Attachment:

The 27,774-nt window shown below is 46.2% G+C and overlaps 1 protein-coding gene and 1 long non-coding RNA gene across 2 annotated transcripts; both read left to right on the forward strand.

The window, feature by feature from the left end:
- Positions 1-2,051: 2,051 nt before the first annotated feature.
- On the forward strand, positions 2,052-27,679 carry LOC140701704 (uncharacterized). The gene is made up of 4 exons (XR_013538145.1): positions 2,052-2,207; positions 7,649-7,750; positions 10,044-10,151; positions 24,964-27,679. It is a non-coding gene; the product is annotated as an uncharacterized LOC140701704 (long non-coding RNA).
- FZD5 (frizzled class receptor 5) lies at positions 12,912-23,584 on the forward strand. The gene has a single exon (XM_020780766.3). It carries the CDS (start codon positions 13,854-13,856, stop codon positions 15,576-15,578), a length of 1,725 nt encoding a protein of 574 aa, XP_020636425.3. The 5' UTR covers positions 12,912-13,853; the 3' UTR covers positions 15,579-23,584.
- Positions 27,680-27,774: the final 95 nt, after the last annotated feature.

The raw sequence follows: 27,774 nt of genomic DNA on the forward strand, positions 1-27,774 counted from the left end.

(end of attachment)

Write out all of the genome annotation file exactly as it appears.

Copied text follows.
The 27,774-nt window shown below is 46.2% G+C and overlaps 1 protein-coding gene and 1 long non-coding RNA gene across 2 annotated transcripts; both read left to right on the forward strand.

The window, feature by feature from the left end:
- Positions 1-2,051: 2,051 nt before the first annotated feature.
- On the forward strand, positions 2,052-27,679 carry LOC140701704 (uncharacterized). The gene is made up of 4 exons (XR_013538145.1): positions 2,052-2,207; positions 7,649-7,750; positions 10,044-10,151; positions 24,964-27,679. It is a non-coding gene; the product is annotated as an uncharacterized LOC140701704 (long non-coding RNA).
- FZD5 (frizzled class receptor 5) lies at positions 12,912-23,584 on the forward strand. The gene has a single exon (XM_020780766.3). It carries the CDS (start codon positions 13,854-13,856, stop codon positions 15,576-15,578), a length of 1,725 nt encoding a protein of 574 aa, XP_020636425.3. The 5' UTR covers positions 12,912-13,853; the 3' UTR covers positions 15,579-23,584.
- Positions 27,680-27,774: the final 95 nt, after the last annotated feature.

The raw sequence follows: 27,774 nt of genomic DNA on the forward strand, positions 1-27,774 counted from the left end.